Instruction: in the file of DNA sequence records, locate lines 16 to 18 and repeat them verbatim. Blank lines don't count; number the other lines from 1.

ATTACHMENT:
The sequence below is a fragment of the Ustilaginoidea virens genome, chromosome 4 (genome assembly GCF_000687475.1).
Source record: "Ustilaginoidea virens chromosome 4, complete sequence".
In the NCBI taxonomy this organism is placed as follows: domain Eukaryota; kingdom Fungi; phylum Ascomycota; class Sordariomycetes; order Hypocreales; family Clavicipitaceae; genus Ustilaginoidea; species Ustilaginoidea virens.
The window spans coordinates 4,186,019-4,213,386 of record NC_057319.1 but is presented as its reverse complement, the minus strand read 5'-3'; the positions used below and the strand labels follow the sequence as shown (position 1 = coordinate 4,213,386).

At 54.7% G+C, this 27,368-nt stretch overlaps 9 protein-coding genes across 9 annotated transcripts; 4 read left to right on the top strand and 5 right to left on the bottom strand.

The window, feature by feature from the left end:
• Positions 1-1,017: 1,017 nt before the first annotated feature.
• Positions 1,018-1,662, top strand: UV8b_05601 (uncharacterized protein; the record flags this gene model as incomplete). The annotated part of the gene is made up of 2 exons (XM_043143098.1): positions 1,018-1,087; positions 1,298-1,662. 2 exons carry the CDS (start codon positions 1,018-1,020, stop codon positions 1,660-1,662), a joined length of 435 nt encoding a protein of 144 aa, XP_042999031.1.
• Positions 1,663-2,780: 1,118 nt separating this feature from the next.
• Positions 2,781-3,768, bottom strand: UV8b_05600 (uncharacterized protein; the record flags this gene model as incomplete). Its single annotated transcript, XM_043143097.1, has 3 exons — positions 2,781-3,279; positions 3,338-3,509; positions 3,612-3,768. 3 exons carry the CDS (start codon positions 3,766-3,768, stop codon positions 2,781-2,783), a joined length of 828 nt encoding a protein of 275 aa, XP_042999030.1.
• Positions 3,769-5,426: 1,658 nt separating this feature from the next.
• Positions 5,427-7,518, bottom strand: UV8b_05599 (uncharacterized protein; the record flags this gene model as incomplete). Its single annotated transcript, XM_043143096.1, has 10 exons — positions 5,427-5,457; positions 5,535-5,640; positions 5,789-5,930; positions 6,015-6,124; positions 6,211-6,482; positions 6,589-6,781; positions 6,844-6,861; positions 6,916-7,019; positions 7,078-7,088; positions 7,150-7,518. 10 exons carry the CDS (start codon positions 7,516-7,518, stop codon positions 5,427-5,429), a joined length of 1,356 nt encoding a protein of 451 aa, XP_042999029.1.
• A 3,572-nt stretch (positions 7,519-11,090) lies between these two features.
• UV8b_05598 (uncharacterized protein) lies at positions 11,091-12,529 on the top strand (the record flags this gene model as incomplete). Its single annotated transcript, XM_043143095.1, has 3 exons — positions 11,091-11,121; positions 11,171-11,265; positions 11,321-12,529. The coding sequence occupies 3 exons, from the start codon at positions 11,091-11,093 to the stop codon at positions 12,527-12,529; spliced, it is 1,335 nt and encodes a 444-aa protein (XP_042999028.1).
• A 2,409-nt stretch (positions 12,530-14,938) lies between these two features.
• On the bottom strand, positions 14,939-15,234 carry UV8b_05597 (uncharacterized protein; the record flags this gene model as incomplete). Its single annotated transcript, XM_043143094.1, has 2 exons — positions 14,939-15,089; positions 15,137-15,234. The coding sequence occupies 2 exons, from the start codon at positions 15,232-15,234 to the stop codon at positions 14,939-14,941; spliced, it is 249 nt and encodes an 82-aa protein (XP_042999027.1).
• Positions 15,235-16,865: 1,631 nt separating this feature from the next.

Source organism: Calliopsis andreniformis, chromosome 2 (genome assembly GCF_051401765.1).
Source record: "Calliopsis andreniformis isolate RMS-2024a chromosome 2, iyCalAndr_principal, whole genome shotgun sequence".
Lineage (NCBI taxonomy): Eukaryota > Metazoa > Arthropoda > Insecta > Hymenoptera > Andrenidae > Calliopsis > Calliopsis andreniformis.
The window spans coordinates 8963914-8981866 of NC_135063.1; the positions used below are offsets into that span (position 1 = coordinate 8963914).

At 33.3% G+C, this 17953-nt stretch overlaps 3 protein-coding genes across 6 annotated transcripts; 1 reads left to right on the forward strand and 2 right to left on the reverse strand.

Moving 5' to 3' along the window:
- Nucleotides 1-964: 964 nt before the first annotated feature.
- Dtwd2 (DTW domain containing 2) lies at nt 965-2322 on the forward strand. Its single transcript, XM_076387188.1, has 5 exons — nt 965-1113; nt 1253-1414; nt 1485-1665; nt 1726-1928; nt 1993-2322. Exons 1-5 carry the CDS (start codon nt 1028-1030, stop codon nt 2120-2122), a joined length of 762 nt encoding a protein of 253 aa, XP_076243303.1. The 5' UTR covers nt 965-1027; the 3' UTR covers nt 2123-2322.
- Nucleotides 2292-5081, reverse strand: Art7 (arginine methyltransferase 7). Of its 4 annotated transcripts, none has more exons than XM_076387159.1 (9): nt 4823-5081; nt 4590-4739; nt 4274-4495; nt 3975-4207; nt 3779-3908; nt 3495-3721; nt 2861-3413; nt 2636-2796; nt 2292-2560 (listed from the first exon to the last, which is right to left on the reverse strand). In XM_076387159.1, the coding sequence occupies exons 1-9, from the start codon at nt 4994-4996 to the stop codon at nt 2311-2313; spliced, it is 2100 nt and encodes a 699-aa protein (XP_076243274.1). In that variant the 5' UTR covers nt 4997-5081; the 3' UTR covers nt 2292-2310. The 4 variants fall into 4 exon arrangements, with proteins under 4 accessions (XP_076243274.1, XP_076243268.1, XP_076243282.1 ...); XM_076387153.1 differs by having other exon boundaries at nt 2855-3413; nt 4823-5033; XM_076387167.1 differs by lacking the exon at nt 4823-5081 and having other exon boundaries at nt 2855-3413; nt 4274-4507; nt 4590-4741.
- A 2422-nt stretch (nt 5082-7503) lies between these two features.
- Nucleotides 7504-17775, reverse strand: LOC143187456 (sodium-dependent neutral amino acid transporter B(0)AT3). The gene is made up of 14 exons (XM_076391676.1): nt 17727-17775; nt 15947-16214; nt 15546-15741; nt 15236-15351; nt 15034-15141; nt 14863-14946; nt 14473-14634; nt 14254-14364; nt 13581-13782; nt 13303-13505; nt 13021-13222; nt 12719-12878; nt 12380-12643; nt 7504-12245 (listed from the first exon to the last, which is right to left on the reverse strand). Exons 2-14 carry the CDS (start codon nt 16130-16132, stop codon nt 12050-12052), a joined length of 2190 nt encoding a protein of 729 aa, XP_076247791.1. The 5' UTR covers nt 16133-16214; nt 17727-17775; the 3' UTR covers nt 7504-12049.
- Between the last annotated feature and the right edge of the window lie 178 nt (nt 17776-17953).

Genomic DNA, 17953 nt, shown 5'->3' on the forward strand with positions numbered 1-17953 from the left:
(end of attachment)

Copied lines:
• On the bottom strand, positions 14,939-15,234 carry UV8b_05597 (uncharacterized protein; the record flags this gene model as incomplete). Its single annotated transcript, XM_043143094.1, has 2 exons — positions 14,939-15,089; positions 15,137-15,234. The coding sequence occupies 2 exons, from the start codon at positions 15,232-15,234 to the stop codon at positions 14,939-14,941; spliced, it is 249 nt and encodes an 82-aa protein (XP_042999027.1).
• Positions 15,235-16,865: 1,631 nt separating this feature from the next.

Source organism: Calliopsis andreniformis, chromosome 2 (genome assembly GCF_051401765.1).